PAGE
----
Dear John: will time out in the third sector prevent a return to teaching?


I gained QTS and did my induction on the Teach First programme. I taught secondary geography in London. I got on well at my school and was awarded a TLR in my second year. When I finished my induction in July, I came to Brussels to join my partner who is Belgian and is working in Brussels. I was unable to find teaching work and took an administrative job in a European NGO. I had a prior interest in this area and have done well in the organisation and been offered an opportunity to take on additional and more challenging work in communications. My boss has now offered me the opportunity to take on a maternity cover as the organisation’s communications officer in September, with the possibility of running another project afterwards. This is an exciting and interesting opportunity for me.

I loved teaching, and was good at it. I have missed it since July. I would like to go back and become a head of department in the future. In fact, before the current opportunity was offered here in Brussels, I’d started applying for jobs in London with a September start. I’d had one interview and, although I didn’t get the job, the feedback was very positive. My partner’s job is going really well in Brussels and getting a job in London looks tough for him in the current climate.

How badly do you think staying in Brussels and working in the third sector for a bit longer (perhaps until Feb or Sep 2010) would hurt my chances of getting geography teaching positions in the future? I’d enjoy the challenge of the opportunity on offer and it would give my partner a bit longer to prepare for a move but I’m scared of closing the door on teaching. The increase in applicants for teacher training clearly makes the decision to take time out riskier than ever. Would heads see broader experience as an advantage or a disadvantage?
If I were to stay, would you recommend looking at ‘return to teaching’ courses after a 1-2 year gap? How would you recommend keeping my teaching skills up-to-date in the mean time?


You are obviously a talented individual as otherwise you wouldn’t have been offered a place on the Teach First Scheme, a TLR in geography and now these opportunities in Brussels. For the sake of your home life, and that matters as well, I would take the opportunity in Brussels and enjoy life together with your partner without having to worry about Eurostar timetables or flight delays. You then have two career choices when you return to the UK, teaching or communications or possibly one that combines the two. Yes, finding a teaching post will be challenging in a couple of years’ time, but who knows what the future will bring by then. Keep up your membership of the GA, attend what conferences and courses you can fly back for, and read the TES. Eventually, any course, such as a return to teaching course, will help with intelligence about the local market for teachers, but probably won’t help with skills development.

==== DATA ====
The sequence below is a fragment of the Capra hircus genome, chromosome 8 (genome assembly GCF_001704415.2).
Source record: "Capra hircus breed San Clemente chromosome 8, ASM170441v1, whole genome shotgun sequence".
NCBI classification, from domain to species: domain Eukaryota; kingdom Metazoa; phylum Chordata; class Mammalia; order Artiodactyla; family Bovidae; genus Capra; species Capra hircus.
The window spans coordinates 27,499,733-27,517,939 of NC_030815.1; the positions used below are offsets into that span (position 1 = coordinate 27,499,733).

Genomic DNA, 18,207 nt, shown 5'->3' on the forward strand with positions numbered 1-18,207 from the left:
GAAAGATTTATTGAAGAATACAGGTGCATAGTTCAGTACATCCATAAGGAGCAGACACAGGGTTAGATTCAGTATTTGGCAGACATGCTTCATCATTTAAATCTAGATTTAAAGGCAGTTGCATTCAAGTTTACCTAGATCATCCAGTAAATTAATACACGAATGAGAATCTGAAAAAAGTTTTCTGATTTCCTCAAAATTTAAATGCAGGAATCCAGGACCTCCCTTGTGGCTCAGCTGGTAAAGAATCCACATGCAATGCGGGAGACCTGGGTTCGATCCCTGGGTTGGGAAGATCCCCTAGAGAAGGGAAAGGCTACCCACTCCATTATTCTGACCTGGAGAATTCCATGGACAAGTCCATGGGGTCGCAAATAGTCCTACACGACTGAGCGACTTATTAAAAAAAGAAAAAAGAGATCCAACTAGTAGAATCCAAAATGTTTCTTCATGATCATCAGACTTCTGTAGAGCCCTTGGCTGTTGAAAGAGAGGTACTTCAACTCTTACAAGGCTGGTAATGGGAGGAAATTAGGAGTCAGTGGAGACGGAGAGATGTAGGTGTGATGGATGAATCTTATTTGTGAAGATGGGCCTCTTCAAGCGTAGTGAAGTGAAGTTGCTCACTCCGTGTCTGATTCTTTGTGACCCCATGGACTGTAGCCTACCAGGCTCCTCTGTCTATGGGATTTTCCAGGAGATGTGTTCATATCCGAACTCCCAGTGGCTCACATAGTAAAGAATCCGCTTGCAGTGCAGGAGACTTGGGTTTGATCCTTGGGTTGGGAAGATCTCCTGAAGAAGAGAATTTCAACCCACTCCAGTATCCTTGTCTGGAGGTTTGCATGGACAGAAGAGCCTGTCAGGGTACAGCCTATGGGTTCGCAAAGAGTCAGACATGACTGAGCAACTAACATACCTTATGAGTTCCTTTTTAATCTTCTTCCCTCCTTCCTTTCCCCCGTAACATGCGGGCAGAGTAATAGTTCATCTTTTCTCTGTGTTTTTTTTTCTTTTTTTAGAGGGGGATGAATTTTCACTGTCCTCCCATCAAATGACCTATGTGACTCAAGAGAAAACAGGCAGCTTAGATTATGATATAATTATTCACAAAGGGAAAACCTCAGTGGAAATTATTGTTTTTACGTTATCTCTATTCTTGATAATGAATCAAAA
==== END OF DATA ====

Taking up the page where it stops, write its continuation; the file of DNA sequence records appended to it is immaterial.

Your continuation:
Using your communications skills and the internet to develop resources for schools that you can upload to the resources part of the TES Connect web site might be a more valuable use of you time and experience. You have the whole gamut of the geography of war to start with that might be useful to geography, history and humanities teachers. You could, for instance, start with the regiments where those who fought from the area where you taught are buried as a starting point and an explanation of how others could follow in your footsteps. The geography of WW1 is less well known than the history, except for the ‘Pals’ battalions.

John Howson worked as a secondary school teacher in London for seven years before moving into teacher training and consultancy, including a brief period as a chief government advisor. John is now a recruitment analyst, visiting professor of education at Oxford Brookes University and hosts our Career Clinic where you can post questions to him.